News and Press Releases

branson realtor pleads guilty to $391,000 mortgage fraud

November 1, 2011

SPRINGFIELD, Mo. - Beth Phillips, United States Attorney for the Western District of Missouri, announced today that a Branson, Mo., real estate agent has pleaded guilty in federal court to her role in a $391,519 mortgage fraud scheme.

Vickie Kay Lind, 48, of Branson, pleaded guilty before U.S. Magistrate Judge James C. England on Friday, Oct. 28, 2011. Lind, who pleaded guilty to all four counts contained in the June 22, 2010, federal indictment, had been scheduled to begin her bench trial this week.

By pleading guilty, Lind admitted that she participated in a wire fraud conspiracy and a money laundering conspiracy from Aug. 1 to Oct. 3, 2005. In addition to the conspiracies, Lind pleaded guilty to one count of wire fraud and one count of money laundering.

Lind, a realtor who did business as My Realty Company, LLC, defrauded First Magnus Financial Corporation in Overland Park, Kan., by submitting fraudulent documentation in order to obtain $391,519 in mortgage loans for an Ozark, Mo., residence.

In order to obtain the loans, Lind provided false documentation that an individual was leasing the property for $3,500 per month. First Magnus Financial Corporation approved the buyer’s loan application on the strength of the $3,500 per month lease agreement. First Magnus would not have approved the loan application without this lease agreement, because the buyer’s debt to income ratio was too high.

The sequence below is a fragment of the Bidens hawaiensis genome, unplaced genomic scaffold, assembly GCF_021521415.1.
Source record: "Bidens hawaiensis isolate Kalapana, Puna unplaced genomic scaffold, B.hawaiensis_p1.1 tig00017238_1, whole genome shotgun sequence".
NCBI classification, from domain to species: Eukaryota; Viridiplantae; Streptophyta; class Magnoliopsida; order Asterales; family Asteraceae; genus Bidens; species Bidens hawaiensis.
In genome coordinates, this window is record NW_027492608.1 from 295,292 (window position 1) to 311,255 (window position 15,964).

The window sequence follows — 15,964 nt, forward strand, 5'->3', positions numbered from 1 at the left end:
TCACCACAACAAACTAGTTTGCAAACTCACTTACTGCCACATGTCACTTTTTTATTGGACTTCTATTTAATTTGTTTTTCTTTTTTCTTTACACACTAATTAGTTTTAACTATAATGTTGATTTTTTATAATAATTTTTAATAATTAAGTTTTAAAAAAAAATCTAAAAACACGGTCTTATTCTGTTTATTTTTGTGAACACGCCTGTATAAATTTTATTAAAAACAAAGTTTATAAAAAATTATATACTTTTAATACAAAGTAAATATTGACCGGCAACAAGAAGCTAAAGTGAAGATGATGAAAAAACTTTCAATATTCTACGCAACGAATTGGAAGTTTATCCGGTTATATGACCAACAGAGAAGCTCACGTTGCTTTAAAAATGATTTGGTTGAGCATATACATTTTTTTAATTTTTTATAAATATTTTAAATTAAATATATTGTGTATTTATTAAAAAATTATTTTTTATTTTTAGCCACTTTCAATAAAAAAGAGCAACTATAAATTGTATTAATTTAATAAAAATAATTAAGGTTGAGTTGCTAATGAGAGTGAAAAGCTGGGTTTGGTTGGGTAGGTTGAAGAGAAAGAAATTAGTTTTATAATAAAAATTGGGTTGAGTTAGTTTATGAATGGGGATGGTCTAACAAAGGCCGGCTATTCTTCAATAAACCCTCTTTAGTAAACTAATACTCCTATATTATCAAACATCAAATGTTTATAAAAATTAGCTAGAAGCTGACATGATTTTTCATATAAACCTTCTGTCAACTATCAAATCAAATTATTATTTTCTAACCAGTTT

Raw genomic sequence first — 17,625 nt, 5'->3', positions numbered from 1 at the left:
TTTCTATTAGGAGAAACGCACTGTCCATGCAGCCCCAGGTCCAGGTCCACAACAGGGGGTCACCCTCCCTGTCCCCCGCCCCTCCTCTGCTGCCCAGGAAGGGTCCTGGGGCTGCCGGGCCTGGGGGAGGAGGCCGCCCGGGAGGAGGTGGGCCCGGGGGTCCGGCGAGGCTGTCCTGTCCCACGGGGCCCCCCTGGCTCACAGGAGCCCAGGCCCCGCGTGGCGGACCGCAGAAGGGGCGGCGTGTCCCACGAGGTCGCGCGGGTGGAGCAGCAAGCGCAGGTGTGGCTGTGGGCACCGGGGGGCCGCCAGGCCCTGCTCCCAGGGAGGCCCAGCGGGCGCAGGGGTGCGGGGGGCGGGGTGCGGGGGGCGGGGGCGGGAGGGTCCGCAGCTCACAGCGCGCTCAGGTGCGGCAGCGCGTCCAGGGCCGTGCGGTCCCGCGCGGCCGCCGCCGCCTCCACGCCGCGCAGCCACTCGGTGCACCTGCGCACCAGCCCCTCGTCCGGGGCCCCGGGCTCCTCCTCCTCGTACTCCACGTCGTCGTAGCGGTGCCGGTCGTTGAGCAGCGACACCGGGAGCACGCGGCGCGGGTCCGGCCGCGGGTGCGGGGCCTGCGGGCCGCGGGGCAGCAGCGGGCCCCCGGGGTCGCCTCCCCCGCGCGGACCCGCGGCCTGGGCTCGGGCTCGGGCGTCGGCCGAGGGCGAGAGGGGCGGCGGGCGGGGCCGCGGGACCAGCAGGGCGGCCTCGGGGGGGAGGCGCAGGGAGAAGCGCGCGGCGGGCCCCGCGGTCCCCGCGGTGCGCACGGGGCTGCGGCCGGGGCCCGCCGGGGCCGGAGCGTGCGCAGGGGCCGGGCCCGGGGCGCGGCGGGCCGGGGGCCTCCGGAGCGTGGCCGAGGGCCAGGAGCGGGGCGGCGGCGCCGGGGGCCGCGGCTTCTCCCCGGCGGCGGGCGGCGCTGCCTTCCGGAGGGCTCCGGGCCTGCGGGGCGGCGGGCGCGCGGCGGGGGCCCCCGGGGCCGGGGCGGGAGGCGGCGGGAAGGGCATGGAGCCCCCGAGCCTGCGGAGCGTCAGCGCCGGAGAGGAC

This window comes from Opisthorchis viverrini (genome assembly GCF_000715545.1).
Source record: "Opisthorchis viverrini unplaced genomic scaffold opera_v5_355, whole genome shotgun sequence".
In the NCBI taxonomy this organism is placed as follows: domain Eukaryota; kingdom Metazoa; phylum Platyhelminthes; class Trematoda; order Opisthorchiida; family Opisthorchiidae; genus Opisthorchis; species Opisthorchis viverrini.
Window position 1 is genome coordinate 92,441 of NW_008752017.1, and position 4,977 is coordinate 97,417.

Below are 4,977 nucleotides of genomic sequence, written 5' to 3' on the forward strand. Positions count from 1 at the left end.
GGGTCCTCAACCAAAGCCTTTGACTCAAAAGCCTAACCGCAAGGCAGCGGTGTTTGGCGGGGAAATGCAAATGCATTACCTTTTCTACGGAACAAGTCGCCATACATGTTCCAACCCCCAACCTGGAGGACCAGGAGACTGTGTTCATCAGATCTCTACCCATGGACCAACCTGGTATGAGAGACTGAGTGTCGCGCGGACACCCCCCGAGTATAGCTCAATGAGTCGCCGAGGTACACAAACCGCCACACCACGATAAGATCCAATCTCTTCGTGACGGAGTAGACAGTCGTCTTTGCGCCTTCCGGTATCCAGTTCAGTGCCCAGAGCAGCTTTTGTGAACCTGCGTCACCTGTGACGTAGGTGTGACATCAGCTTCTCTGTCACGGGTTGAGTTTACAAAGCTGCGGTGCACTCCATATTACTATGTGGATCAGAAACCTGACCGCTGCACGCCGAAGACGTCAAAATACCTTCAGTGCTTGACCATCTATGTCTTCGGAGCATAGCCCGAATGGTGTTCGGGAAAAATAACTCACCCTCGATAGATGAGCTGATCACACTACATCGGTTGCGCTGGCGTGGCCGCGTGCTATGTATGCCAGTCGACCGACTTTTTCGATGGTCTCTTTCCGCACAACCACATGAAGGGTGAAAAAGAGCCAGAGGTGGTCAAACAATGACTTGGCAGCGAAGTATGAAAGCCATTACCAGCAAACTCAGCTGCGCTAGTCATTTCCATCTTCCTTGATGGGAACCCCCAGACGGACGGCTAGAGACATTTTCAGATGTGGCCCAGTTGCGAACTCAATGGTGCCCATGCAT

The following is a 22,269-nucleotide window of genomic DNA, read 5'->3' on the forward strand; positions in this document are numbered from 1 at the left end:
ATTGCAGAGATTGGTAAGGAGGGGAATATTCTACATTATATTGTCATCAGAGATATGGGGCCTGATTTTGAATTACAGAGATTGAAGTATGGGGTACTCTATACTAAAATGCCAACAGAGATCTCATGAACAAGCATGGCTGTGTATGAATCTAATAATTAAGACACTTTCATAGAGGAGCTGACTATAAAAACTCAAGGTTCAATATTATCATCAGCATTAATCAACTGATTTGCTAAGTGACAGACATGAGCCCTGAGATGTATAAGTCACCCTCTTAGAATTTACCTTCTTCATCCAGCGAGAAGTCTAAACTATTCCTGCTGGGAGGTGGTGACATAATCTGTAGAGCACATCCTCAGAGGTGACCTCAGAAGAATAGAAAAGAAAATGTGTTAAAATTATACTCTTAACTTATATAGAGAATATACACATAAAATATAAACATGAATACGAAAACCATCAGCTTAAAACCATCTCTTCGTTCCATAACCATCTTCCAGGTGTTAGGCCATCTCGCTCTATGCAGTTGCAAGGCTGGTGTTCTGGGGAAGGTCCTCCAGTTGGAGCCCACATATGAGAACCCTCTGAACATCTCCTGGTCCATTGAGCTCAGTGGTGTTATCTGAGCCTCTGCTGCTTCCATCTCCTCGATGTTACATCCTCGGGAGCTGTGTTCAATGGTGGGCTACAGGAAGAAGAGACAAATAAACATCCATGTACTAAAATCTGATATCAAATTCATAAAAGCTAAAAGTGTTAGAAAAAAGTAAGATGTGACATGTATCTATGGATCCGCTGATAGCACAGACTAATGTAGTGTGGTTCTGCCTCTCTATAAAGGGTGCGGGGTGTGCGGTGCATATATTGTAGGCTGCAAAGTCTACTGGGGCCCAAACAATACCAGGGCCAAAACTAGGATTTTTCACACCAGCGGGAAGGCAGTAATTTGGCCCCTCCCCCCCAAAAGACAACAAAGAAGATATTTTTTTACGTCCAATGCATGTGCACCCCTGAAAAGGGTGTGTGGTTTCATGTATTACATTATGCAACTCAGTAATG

Without the lender’s knowledge, Lind obtained $70,000 from the loan proceeds, while the seller of the property only received approximately $310,000. Lind submitted a fraudulent invoice in order to direct a $25,000 payment to Elite Home Alliance, which was actually Lind’s own company and which had not performed any work. In reality, Lind used the $25,000 for her own benefit. Lind also submitted a fraudulent invoice in order to direct a $45,000 payment to Gold Pointe Homes, which likewise had not performed any services. In reality, those funds were used to repay a loan from a friend in Arizona, who had loaned the money so Lind could live in the residence until it could be sold for a profit.

Lind declared bankruptcy in October 2005. The buyer could not make the monthly mortgage payments, nor could he sell the residence, and the property went into foreclosure. As a result, First Magnus Financial Corporation lost $70,426.

Under federal statutes, Lind is subject to a sentence of up to 70 years in federal prison without parole, plus a fine up to $750,000. A sentencing hearing will be scheduled after the completion of a presentence investigation by the United States Probation Office.

This case is being prosecuted by Supervisory Assistant U.S. Attorney Michael S. Oliver. It was investigated by IRS-Criminal Investigation and the FBI.

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